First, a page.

The Senate is expected next week to confirm former New York City Police Commissioner Raymond W. Kelly as Treasury under secretary for enforcement.
The Senate Finance Committee approved Mr. Kelly last week for the post, which oversees the Financial Crimes Enforcement Network and the Secret Service. These are the agencies that investigate money laundering and credit card fraud. He also would manage the Customs Service and the Bureau of Alcohol, Tobacco, and Firearms.
The full Senate has not scheduled a vote on the nomination, but political observers said they expect action by month's end, noting that Mr. Kelly has bipartisan support.
Mr. Kelly would succeed Ronald K. Noble, who left the post in February to return to teaching at New York University School of Law.
In his June 13 testimony to the Senate Finance Committee, Mr. Kelly praised the Treasury Department's crime-fighting abilities.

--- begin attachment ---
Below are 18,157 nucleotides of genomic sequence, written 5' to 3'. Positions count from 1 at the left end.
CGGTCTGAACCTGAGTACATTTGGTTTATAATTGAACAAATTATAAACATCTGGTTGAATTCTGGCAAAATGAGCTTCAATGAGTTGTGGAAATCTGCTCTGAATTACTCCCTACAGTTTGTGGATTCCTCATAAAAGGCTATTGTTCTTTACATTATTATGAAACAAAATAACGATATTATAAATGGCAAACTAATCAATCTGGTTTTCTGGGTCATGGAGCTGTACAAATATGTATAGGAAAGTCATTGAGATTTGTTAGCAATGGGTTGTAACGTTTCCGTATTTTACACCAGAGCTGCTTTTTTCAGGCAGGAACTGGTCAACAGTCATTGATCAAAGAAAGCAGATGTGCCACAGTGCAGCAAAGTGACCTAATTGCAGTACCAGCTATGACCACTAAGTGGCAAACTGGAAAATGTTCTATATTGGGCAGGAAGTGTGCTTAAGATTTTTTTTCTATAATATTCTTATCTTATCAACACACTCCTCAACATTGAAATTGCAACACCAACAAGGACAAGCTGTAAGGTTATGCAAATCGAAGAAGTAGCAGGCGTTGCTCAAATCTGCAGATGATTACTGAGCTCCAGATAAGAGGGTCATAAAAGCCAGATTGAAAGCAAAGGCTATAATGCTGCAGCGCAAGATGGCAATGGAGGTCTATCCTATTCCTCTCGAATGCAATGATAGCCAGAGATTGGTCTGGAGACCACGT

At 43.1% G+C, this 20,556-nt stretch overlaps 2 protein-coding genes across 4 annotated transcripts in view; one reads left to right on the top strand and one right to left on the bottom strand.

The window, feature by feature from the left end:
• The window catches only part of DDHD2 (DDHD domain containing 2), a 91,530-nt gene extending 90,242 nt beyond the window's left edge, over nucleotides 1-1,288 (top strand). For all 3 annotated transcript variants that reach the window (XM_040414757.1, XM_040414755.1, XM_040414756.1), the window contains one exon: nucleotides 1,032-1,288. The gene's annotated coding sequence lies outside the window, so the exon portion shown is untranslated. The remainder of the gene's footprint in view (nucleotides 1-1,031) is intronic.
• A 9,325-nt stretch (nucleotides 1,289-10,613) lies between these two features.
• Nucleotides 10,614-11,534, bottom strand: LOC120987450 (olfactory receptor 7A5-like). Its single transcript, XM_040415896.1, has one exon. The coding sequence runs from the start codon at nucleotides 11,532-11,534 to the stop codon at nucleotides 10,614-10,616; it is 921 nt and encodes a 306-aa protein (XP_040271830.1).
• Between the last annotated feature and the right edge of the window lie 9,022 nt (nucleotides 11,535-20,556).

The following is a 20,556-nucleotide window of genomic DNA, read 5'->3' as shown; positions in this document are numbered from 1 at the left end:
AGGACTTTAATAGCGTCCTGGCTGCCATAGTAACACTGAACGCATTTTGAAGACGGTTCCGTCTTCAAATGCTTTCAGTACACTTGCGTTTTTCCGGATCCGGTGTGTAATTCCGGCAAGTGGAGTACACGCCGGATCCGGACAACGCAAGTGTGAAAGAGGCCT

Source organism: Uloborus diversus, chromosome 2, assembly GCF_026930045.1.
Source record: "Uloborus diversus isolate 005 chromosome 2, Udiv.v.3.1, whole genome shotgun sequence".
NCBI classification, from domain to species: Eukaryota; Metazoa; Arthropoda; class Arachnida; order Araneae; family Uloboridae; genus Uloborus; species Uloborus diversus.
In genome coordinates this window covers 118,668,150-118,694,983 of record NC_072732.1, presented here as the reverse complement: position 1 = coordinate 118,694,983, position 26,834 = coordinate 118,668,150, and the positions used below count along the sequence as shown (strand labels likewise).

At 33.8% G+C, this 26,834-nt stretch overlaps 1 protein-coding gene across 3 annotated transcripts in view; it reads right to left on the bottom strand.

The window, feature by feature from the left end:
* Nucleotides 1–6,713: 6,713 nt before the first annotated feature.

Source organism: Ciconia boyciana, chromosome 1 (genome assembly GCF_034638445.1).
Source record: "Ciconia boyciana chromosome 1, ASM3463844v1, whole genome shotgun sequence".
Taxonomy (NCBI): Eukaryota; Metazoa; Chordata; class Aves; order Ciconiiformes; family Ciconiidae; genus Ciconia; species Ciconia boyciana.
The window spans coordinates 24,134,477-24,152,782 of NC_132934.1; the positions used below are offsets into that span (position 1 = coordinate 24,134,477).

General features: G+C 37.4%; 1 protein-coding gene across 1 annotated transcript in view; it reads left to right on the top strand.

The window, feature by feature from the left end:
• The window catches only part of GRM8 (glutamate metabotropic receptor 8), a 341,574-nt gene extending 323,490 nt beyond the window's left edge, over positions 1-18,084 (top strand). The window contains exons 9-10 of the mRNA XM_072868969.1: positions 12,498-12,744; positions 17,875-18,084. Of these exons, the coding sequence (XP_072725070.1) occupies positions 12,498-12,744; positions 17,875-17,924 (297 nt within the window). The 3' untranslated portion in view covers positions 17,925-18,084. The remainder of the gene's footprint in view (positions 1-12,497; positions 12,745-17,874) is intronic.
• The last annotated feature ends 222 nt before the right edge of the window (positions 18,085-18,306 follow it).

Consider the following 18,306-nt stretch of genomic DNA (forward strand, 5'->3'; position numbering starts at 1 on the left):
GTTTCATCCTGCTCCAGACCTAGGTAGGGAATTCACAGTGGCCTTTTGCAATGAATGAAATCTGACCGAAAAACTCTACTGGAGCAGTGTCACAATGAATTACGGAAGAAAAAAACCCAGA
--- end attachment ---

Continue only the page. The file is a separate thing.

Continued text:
"It is precisely this kind of expertise - be it expertise in combating drug smuggling or money laundering or arson or counterfeiting - that the enforcement arms of the Treasury Department use more effectively then anyone else," he told the Senate committee.
In his testimony, Mr. Kelly made no mention of the scandal surrounding Raul Salinas, the brother of the former Mexican president. Mr. Salinas is accused of sending $80 million to banks in Switzerland through Citicorp's Mexican offices. Bankers are interested in how the government will apply the money laundering laws in this case.
Paul Browne, a former New York deputy police commissioner, said he expects that Mr. Kelly will devote considerable energy to the enforcement network during his tenure.
"Money laundering and organized crime were certainly issues that arose in New York, and he is quite knowledgeable about them," said Mr. Browne, now a vice president at Investigative Group International, a New York-based security firm.
Mr. Kelly served in the New York Police Department for 30 years before retiring in 1994. He joined Investigative Group soon after and stayed until early this year.
Mr. Noble said he expects Mr. Kelly will continue the enforcement network's efforts to streamline reporting rules with the banking industry's help.